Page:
Frequently asked questions

This information should be used as a general guide only.

General questions

No. Lloyds Banking Group require experienced, RICS (Royal Institution of Chartered Surveyors) Qualified Surveyors to consider all the factors that may affect the suitability of a property for mortgage and whether or not it is readily saleable. Factors may include property construction, type, location, uses and environmental issues. Each case will be assessed on its own merits.

Some property types such as houseboats, mobile homes and timeshares are specifically excluded.

Generally not, unless the property has been repaired to a scheme that is approved by Lloyds Banking Group. Flats/maisonettes which are designated defective PRC type are not acceptable to Lloyds Banking Group.
No. However, Lloyds Banking Group will accept a ‘retrospective repair certificate’ confirming the repair has been undertaken to the standards laid down in the PRC Homes Repair Scheme or those accepted by Lloyds Banking Group. The certificate must be in a format with the wording required by Lloyds Banking Group and prepared by a suitably qualified, experienced professional.
Yes, subject to inspection and design. Each case is considered on its own merits.
It is the general policy for Lloyds Banking Groups brands to consider every property on its individual merits. We do not impose any size restrictions and no property is rejected solely on the grounds of size. A property must however meet the minimum criteria of being habitable, readily saleable and structurally sound.

There are no specific restrictions although some commercial uses may have a detrimental effect on saleability and every case is viewed on its own merits. The following guidance may be helpful:

  • - Any residential security must have a suitable access, which must not be through a business premises.
  • - Caution must be exercised where the title of the residential property has been separated from a larger title that includes commercial activity, particularly when this has been done specifically for the purpose of the proposed mortgage. This can sometimes lead to an unusual residential property that may suit the proposed applicants but would be more difficult to sell on the open market. The residential security must meet the general principles regarding saleability.
  • - The property must be self contained, with its own private facilities and separate services.
Every case is viewed on its own merits, subject to construction and saleability. Certain types e.g. large panel systems (LPS) have specific requirements and you should refer to your lender.
For leasehold properties to be acceptable, there must be a minimum of 70 years unexpired on the term of the lease at the time of the mortgage application.
Lloyds Banking Group will not usually lend on blocks of leasehold flats where photo voltaic cells have been fitted, but there are some exceptions. Houses with leased solar panels are acceptable for lending providing the agreed lease is acceptable to Lloyds Banking Group. This will be confirmed through the conveyancer or by checking the Lloyds Banking Group approved list. The valuer must be satisfied that the photo voltaic cells or solar panels have no impact on the structural integrity of the property and will be taken in to account when assessing value and saleability.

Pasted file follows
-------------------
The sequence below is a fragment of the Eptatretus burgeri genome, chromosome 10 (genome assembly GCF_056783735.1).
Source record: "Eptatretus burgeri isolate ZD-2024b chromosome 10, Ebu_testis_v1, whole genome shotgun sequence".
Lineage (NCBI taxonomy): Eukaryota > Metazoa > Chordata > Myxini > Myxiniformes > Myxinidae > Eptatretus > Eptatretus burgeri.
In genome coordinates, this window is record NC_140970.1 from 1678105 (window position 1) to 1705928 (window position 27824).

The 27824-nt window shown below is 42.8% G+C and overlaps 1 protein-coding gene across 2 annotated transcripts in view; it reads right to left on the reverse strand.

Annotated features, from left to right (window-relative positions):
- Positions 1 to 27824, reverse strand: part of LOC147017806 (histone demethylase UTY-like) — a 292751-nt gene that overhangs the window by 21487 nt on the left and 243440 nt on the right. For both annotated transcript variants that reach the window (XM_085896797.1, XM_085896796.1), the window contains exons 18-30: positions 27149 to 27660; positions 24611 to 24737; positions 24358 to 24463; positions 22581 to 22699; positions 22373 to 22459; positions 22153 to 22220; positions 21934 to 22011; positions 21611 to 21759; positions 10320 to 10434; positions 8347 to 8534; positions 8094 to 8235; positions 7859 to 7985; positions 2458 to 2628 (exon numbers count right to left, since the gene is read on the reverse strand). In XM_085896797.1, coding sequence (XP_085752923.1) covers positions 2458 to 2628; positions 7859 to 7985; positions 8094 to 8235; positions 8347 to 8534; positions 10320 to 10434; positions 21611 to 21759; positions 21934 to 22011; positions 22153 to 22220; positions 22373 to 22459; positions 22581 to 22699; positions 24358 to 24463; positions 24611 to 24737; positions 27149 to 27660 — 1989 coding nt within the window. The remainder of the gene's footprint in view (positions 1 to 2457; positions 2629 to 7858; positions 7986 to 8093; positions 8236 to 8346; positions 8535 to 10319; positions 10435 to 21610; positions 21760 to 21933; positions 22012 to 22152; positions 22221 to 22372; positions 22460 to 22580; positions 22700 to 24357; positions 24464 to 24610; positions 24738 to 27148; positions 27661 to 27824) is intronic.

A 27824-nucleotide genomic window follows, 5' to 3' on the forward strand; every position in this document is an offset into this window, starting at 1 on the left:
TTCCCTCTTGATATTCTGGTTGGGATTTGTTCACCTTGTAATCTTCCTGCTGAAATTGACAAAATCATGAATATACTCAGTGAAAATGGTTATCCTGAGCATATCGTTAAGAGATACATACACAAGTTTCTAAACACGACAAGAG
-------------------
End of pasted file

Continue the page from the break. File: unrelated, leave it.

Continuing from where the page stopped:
Scottish properties

Yes, subject to inspection, each on its own merits and subjective assessment against lending criteria, comments and valuation.
Yes, subject to inspection, each on its own merits and subjective assessment against lending criteria, comments and valuation.
No. Following changes introduced by the Royal Institution of Chartered Surveyors (Scotland) in early 2016, best practice advice is now that a rental valuation should not be provided in the Generic Mortgage Valuation Report attached to the Home Report.
Yes, in the main although this is subject to demand and saleability.
The Home Report must have been completed by an approved Lloyds Banking Group Panel Firm with the appropriate postcode authorisation. The report must have the correct property address and the inspection date must be no more than 12 weeks from the date of the original report. All will be subject to inspection, subjective assessment against lending criteria and suitability.

Valuation reports and surveys

There is an appeals process and your lender can provide you with details. Fees free products cannot be appealed. Please speak to your mortgage advisor or broker.
These are for guidance purposes only and depending on other factors such as property type and size they may vary. For a Level 1 Valuation it will take approximately 30-40 minutes. A Level 2 Survey and Valuation will take approximately 90 minutes to 2 hours, and for a Level 3 Building Survey it can take a few hours to complete.
If the valuation is a Level 1 Valuation, Level 2 Survey and Valuation, or a Level 3 Building Survey then access will be required to the property and arrangements will be made directly with the occupier or agent.
The process for Level 3 Building Surveys varies depending on the Lloyds Banking Group lender. Please discuss your requirements directly with the lender, who will be able to give you guidance.